Immigration Bill clears first Commons hurdle
A bill to tackle illegal immigration has cleared its first parliamentary hurdle, despite opposition from Labour, Lib Dem and SNP MPs.
MPs voted to give the Immigration Bill a second reading by a margin of 49, after Labour's bid to block it was rejected by 40 votes.
It proposes a new offence of illegal working and requires landlords to carry out checks on prospective tenants.
The plans now face detailed committee-stage scrutiny from MPs.
Home Secretary Theresa May said the measures embodied in the bill would mean "greater fairness to British citizens and legitimate migrants".
Its objective, she told MPs, was to protect those who "play by the rules".
But her Labour counterpart, Andy Burnham, branded the bill "unpleasant and insidious".
The shadow home secretary said it was "driven by a desire to generate headlines" and would do nothing to bring the government closer to its target of reducing net migration from more than 300,000 currently to the tens of thousands.
The debate came after Mrs May was criticised by business groups and political opponents for an uncompromising speech to Conservative Party conference in which she pledged to crack down on immigration, warning that high migration made a "cohesive society" impossible.
What the Immigration Bill says
Under the Immigration Bill, people who work illegally in England and Wales would face up to six months in prison, and the police would be given the power to seize wages as the "proceeds of crime".
A Right to Rent scheme will require landlords to carry out checks on prospective tenants, such as seeing their passport or visa, to ascertain their immigration status.
Failing to do so would be a criminal offence leading to a fine or a jail sentence.
It would also become an offence for businesses and recruitment agencies to hire abroad without first advertising in the UK - a policy which featured prominently in Labour's election manifesto.
And it would introduce a duty on public authorities to ensure that public sector workers in public-facing roles can speak fluent English.
Theresa May's case for the bill
Opening the debate, Mrs May told MPs that the capacity to work illegally was one of the "pull factors" encouraging people to come to the UK, where they often ended up working in "depressing and dangerous conditions" and being exploited by organised criminal gangs.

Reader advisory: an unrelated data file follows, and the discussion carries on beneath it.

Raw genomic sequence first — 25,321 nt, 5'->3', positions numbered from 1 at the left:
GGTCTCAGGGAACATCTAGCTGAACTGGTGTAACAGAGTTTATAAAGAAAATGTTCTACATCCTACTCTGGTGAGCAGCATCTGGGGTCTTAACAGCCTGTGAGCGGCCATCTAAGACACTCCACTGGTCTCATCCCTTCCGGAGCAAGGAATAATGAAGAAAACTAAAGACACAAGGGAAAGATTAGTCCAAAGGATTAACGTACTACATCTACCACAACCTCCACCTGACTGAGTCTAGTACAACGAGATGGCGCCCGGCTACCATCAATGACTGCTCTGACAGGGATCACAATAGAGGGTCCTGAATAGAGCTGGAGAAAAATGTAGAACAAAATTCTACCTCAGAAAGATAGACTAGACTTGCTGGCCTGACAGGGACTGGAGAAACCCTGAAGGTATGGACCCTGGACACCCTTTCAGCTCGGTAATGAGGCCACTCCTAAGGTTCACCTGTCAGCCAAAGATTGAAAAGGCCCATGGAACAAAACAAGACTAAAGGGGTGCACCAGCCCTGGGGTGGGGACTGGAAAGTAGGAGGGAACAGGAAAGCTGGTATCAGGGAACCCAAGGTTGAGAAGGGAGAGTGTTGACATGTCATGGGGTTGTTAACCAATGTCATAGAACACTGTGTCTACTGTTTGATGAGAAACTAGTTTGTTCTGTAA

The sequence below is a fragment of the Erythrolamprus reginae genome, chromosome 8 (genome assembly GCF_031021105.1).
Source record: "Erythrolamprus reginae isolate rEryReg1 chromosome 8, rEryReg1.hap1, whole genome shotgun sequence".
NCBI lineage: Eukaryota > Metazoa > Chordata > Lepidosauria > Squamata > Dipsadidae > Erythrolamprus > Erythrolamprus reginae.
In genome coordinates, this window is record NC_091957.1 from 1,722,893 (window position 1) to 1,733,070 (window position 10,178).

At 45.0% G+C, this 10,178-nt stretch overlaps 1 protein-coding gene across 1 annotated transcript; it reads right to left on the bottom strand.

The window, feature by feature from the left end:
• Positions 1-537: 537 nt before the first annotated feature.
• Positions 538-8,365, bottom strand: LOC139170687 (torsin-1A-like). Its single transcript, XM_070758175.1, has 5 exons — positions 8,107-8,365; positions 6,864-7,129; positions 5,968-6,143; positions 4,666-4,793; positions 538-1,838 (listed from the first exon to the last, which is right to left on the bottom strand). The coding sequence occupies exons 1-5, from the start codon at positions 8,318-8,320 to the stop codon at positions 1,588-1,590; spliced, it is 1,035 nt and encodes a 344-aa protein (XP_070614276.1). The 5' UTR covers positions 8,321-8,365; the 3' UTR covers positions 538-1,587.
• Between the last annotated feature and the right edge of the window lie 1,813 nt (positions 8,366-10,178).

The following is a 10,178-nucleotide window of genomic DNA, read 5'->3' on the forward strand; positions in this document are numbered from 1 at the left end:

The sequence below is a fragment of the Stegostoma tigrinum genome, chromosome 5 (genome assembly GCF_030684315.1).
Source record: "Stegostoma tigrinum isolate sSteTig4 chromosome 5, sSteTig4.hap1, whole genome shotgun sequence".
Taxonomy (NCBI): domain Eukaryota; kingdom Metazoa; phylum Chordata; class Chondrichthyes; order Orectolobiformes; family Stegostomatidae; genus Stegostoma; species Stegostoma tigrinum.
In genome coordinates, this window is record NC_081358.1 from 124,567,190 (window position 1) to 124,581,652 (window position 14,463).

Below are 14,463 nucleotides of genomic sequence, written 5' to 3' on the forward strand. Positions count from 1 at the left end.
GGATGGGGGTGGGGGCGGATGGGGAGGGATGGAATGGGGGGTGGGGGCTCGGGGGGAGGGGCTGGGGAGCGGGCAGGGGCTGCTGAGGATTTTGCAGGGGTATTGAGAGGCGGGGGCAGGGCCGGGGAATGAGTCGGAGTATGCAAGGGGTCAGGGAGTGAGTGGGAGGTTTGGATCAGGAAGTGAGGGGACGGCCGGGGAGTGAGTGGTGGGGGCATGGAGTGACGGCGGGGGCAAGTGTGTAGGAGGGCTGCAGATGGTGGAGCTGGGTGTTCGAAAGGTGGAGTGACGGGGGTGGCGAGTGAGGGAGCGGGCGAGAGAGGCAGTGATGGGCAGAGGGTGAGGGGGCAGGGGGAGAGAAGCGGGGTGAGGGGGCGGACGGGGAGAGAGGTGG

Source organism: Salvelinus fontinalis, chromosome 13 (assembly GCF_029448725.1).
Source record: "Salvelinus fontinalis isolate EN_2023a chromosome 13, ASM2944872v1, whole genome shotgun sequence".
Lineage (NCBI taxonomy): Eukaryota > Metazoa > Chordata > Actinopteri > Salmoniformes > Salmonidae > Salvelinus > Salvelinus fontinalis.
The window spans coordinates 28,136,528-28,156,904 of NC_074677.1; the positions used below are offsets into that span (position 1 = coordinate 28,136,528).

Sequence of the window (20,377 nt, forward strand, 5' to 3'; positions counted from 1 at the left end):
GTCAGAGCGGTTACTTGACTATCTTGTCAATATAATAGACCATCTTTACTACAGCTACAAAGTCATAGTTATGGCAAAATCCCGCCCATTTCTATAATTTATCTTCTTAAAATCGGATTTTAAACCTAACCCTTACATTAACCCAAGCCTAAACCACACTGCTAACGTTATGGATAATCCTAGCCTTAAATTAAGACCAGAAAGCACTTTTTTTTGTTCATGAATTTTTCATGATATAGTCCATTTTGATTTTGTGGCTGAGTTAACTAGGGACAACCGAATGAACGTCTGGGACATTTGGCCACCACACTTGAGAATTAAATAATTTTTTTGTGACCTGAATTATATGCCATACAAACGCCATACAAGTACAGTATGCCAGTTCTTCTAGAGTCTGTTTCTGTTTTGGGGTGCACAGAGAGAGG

Illegal working was affecting "reputable businesses", she added, by depressing pay and conditions in different industries and parts of the country.
She also defended plans to require landlords to check the immigration status of their tenants, saying they were not "expected to become immigration experts" but would be able to call a new helpline where they would be given a "very simple message" about what to do.
The legislation was welcomed on the Conservative benches with Damian Collins, the MP for Folkestone and Hythe, telling MPs that it was right to give enforcement agencies more powers and "those who have most to fear from the bill are the exploiters".
Opposition parties' positions
Labour supports certain aspects of the bill - including greater sanctions against employers of illegal immigrants and the English-speaking requirement - but opposes other measures, including new requirements on private landlords which Mr Burnham claimed would make the UK a "more hostile and unwelcoming country".
"Landlords are not border or immigration experts," he told MPs. "They are not trained in reading official paperwork...They are not experts in spotting forged documents. On what basis are we planning to outsource immigration control to them?"
He insisted that immigration had had a net positive impact on the British economy but there needed to be "rules that make immigration work for everyone" - including a new "rapid migration fund" - paid for out of EU structural funds - to ensure poorer areas of the country with disproportionately high levels of immigration had the ability to provide extra school places and GP appointments.
He also questioned why the government should be given "sweeping powers" to deport migrants and asylum seekers before they had the chance to appeal, saying it would prevent people "exercising their legitimate rights".
For the SNP, spokesman Stuart McDonald described the bill as "regressive, illiberal, ill-considered and inhumane" and said the party would be voting against it at second reading.
And Lib Dem spokesman Alistair Carmichael said there had been seven immigration bills in the last eight years and 45,000 changes to the immigration rules since Mrs May became home secretary in 2010, but decision making by border agencies did not seem to have improved.
"This immigration bill is not fit for purpose," he said. "With the refugee crisis showing no sign of slowing down, not one of the bill's 56 clauses looks at finding a solution or easing the pressure on Europe's borders."
The bill was given a second reading by 323 votes to 274, majority 49, meaning it can progress to the next stage. But there is still a long way to go before it becomes law.
There will be the committee stage in the Commons, where MPs undertake detailed scrutiny of the plans. The bill will then return to the Commons for MPs to consider any changes, Once that is completed the bill then goes to the House of Lords, where parts of it may face considerable opposition.